The legendary Australian group treats Scottish fans to a very intimate show.
"Hello, we're…well, we're fucking jetlagged," announced Tom Ellard in his affable drawl. Grinning from beneath a souvenir cap from Sydney's historic Luna Park, his quips peppered the fast-moving set. "We're running through them quick tonight, lots of value for money," he deadpanned, as the throbbing beats of "4.W.D." faded out. This undercurrent of gentle humour stole the show, which is perhaps unsurprising from a group who initially called themselves Mr And Mrs No Smokin' Sign.
Over the years, Severed Heads have operated with Ellard at the helm of a rotating lineup. Tonight he was joined by Stewart Lawler on synths. A packed room—mostly older men in Severed Heads T-shirts, alongside 20-somethings clad head to toe in black—responded gleefully to each and every note, revving the duo along. The showstopper was a fresh version of 1984's "Dead Eyes Opened," which the pair performed accompanied by a new video pulsating on a projector screen. Four decades on, Severed Heads are still innovating.
Ellard and Lawler were tucked tightly behind a black desk cluttered with laptops and synthesizers. People pressed right up to the stage as they danced in the tiny basement space. After the show, the two performers shook hands with members of the audience and posed for photos. Halfway through the performance, Lawler paused to turn his own phone on the crowd, capturing the many cheering faces.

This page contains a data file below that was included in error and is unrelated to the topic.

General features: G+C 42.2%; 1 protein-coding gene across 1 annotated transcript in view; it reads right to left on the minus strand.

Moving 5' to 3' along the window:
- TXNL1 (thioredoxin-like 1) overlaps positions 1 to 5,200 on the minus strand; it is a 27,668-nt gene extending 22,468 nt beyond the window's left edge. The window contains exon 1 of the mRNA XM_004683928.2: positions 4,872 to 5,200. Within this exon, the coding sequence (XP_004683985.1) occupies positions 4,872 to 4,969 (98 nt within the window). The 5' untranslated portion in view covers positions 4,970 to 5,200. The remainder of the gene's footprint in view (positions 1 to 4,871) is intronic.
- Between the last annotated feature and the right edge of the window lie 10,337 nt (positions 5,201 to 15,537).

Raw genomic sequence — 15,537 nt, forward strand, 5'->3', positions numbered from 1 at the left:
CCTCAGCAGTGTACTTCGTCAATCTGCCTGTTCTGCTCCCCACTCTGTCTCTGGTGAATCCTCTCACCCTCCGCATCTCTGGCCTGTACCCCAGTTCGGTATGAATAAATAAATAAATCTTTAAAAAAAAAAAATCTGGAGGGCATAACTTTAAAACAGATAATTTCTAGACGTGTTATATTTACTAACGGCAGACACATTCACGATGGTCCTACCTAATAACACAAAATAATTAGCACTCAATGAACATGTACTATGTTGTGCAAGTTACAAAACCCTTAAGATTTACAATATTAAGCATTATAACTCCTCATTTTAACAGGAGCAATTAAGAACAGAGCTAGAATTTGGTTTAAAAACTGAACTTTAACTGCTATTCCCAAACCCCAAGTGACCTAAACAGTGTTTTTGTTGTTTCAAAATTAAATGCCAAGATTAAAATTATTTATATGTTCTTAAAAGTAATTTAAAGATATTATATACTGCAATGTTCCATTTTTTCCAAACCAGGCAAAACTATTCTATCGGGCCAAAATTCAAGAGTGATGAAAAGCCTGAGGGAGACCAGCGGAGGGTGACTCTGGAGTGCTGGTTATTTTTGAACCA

There were a few small imperfections: the pair faced minor sound issues and Ellard's vocals occasionally fell flat. Still, the performance was an invigorating run-through of an expansive back catalogue, a testament to Severed Heads's sharp pop sensibilities and captivating weirdness. Each song was enhanced by the psychedelic videos that Ellard has lovingly updated and uploaded online in recent years. A dynamic encore of "Petrol" softened the sting that drew the show to a close. "This will be our last tour," said Ellard as he and Lawler bid the room farewell.